Governors' and trustees' personal liability

If you act honestly, reasonably and in good faith, you'll generally be protected from personal liability. Get to grips with the unlikely circumstances where you could be held personally liable, and whether you need liability insurance.

Last reviewed on 6 November 2023
School types: AllSchool phases: AllRef: 3860
  1. Governors and trustees are "generally protected" from personal liability
  2. Circumstances when a governor or trustee may be personally liable
  3. Governor/trustee liability insurance

Governors and trustees are "generally protected" from personal liability

Although the board is legally responsible for the conduct of its school(s), individual governors and trustees are "generally protected" from personal liability. 

As long as you act honestly, reasonably and in good faith, you shouldn't be held personally liable. 

This is explained in section 4.5 on page 47 of the Governance Handbook

Chairs and vice-chairs aren't more liable than others

The Department for Education (DfE) told us that all governors/trustees are equally protected from personal liability.

Liability beyond period of office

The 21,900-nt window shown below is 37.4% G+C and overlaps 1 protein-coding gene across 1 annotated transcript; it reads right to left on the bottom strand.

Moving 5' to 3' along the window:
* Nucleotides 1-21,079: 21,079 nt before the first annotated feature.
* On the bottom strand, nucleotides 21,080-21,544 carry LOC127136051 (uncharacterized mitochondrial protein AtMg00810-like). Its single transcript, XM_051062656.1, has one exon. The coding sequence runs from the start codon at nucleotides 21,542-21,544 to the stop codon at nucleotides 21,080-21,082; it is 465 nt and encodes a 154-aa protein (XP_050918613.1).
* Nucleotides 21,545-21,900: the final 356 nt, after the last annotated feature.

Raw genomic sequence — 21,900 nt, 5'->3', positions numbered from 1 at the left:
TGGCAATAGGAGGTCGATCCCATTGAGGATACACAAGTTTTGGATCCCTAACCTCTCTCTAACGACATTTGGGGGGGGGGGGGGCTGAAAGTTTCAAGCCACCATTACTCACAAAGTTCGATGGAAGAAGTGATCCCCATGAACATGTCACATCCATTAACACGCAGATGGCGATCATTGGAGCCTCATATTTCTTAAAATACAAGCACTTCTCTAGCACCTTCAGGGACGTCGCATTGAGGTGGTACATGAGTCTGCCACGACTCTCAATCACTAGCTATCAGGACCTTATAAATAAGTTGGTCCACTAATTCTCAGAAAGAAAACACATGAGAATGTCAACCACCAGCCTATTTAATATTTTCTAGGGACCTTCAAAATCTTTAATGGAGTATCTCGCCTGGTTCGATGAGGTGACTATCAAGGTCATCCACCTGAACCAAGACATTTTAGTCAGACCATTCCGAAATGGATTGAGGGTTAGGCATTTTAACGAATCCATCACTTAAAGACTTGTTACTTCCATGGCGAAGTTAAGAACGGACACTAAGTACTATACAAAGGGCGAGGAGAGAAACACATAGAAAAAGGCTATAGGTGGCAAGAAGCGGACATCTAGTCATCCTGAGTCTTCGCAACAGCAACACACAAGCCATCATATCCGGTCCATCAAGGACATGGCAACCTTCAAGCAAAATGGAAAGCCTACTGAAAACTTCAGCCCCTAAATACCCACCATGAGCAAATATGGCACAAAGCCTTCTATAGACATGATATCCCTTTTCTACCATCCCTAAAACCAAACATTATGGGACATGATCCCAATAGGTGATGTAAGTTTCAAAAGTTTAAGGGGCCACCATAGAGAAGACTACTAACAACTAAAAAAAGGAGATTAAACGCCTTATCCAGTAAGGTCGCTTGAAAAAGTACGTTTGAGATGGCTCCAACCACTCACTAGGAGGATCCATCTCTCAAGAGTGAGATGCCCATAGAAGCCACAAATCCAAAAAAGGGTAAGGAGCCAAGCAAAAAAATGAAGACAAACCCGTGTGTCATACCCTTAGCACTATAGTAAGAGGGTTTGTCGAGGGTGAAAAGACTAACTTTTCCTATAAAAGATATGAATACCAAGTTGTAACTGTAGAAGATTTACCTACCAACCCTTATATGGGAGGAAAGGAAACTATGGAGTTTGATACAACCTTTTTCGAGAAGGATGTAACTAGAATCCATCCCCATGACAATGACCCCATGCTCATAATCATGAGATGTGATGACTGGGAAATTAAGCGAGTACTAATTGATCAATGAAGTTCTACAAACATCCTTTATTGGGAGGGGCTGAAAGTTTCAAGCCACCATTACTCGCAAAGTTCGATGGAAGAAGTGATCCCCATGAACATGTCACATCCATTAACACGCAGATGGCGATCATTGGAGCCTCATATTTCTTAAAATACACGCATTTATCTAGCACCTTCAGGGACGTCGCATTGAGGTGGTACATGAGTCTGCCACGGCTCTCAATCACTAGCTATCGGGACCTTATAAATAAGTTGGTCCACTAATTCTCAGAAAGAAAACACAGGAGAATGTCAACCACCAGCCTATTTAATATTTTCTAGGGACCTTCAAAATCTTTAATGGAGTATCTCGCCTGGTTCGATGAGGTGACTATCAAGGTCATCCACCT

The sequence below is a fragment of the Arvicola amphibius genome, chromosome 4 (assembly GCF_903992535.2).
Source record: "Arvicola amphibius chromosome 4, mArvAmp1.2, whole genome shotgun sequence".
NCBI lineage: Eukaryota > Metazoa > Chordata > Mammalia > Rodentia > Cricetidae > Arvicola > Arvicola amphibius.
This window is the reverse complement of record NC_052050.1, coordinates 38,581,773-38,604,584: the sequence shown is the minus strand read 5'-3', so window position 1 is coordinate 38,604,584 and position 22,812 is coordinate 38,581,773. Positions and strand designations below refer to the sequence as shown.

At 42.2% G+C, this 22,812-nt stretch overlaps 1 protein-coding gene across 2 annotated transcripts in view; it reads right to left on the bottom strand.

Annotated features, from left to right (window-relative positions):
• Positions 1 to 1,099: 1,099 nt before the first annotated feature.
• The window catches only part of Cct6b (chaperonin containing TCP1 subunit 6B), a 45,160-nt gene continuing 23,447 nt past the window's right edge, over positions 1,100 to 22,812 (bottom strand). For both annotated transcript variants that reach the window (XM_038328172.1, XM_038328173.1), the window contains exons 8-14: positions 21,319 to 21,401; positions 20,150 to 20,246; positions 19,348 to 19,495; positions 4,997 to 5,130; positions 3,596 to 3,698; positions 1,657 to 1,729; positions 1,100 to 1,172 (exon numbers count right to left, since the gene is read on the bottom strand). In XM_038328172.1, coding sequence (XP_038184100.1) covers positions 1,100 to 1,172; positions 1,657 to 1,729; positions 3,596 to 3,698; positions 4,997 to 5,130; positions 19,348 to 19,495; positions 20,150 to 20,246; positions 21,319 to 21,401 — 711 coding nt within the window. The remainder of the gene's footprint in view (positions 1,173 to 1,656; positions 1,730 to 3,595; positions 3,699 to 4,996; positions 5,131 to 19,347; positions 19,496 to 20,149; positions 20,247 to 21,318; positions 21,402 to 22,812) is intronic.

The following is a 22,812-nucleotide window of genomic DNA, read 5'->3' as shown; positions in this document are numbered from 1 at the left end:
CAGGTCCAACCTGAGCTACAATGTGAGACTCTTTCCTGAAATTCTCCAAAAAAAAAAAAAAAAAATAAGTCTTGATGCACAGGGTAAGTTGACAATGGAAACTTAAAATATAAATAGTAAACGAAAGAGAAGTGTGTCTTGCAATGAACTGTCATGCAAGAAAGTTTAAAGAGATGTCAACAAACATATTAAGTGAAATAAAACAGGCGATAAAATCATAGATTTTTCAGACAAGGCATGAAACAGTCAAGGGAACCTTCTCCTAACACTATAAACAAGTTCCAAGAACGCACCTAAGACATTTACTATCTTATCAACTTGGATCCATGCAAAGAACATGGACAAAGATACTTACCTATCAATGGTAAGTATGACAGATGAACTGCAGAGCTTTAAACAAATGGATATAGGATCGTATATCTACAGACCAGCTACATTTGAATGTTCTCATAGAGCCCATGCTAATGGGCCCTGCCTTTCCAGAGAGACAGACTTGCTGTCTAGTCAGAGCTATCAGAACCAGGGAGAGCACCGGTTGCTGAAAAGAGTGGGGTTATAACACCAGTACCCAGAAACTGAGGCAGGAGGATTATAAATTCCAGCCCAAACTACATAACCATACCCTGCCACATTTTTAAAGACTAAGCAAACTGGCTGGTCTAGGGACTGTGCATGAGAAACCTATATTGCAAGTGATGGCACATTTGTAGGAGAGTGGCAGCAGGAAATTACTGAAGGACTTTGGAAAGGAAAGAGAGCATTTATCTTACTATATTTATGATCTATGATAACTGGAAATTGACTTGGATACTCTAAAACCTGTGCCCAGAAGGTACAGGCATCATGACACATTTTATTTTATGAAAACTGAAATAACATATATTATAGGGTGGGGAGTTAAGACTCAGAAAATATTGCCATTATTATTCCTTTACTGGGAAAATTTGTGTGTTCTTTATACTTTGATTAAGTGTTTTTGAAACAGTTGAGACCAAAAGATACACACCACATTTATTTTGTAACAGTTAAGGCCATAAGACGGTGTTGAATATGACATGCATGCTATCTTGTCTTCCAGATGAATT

If a governor/trustee hasn't acted in good faith, it's uncertain how long they'd remain personally liable – it will be judged on a case-by-case basis. The DfE explained this to us.

If you or your board are concerned about the legality of any actions taken, you should seek legal advice.

It's possible for an individual acting

The Key has taken great care in publishing this article. However, some of the article's content and information may come from or link to third party sources whose quality, relevance, accuracy, completeness, currency and reliability we do not guarantee. Accordingly, we will not be held liable for any use of or reliance placed on this article's content or the links or downloads it provides. This article may contain information sourced from public sector bodies and licensed under the Open Government Licence v3.0.